• French President Francois Hollande (L), German Chancellor Angela Merkel (C) and Spanish Prime Minister Mariano Rajoy (R) speak with rescue workers at the crash site of a Germanwings jetliner, in Seyne-les-Alpes, on March 25, 2015.
  • A search and rescue worker at the crash site of the Germanwings Airbus A320 that crashed in the French Alps, above the town of Seyne-les-Alpes, southeastern France, on March 25, 2015.
  • French military personnel make their way up the mountain as part of operations as they advance to the crash site of an Airbus A320, near Seyne-les-Alpes, March 25, 2015. French investigators will sift through wreckage on Wednesday for clues into why a German Airbus operated by Lufthansa’s Germanwings budget airline crashed into an Alpine mountainside, killing all 150 people on board including 16 schoolchildren returning from an exchange trip to Spain.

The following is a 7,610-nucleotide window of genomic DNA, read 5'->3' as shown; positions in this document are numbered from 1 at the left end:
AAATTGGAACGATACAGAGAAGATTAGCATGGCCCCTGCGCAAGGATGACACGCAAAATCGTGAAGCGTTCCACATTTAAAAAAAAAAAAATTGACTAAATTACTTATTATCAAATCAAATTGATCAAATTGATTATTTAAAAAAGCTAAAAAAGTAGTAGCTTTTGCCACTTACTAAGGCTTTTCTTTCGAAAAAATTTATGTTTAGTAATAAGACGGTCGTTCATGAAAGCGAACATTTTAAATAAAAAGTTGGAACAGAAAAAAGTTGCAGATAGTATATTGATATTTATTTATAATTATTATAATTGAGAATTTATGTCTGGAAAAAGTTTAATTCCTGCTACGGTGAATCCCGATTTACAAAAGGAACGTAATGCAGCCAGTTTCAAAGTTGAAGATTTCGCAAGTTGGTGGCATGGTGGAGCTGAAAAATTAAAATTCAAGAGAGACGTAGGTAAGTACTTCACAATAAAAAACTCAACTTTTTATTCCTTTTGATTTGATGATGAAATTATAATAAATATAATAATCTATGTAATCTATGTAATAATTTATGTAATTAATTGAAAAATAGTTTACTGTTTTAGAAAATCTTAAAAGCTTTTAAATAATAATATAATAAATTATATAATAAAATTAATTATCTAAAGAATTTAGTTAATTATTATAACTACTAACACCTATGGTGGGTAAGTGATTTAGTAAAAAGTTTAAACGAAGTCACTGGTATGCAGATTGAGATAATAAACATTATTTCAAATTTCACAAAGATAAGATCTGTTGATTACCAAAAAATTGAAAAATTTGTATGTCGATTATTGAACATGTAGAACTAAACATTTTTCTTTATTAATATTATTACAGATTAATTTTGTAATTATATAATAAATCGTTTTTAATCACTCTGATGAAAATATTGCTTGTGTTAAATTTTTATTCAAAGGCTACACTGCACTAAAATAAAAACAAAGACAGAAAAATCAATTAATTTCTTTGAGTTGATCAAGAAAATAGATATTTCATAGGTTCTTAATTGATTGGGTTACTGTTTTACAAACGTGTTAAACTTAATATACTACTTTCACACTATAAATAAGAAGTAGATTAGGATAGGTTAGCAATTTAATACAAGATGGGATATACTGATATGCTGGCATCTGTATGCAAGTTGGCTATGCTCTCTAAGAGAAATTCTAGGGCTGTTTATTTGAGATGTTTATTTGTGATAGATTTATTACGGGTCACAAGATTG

• Search and rescue workers at the crash site of the Germanwings Airbus A320 that crashed in the French Alps, above the town of Seyne-les-Alpes, southeastern France, on March 25, 2015.
  • Helicopters of the French gendarmerie and emergency services fly over Seyne-les-Alpes as they resume works to recover the bodies and the remains of the Airbus A320 that crashed the previous day in the French Alps on March 25, 2015.
  • Students stand in front of candles in front of the Joseph-Koenig Gymnasium in Haltern, western Germany on March 24, 2015. 
  • A rescue helicopter from the French Securite Civile flies over the French Alps during a rescue operation after the crash of an Airbus A320, near Seyne-les-Alpes, March 24, 2015.
  • Wreckage and debris lie on the mountain slopes after the crash of the Germanwings Airbus A320 over the French Alps, France, on March 24, 2015.
  • French Interior Minister Bernard Cazeneuve, flanked by Digne prefect Patricia Willaert, is sheltered from the rain upon his arrival in Seyne, south-eastern France, on March 24, 2015, near the site where a Germanwings Airbus A320 crashed in the French Alps. A German airliner crashed near a ski resort in the French Alps on March 24, killing all 150 people on board, in the worst plane disaster in mainland France in four decades.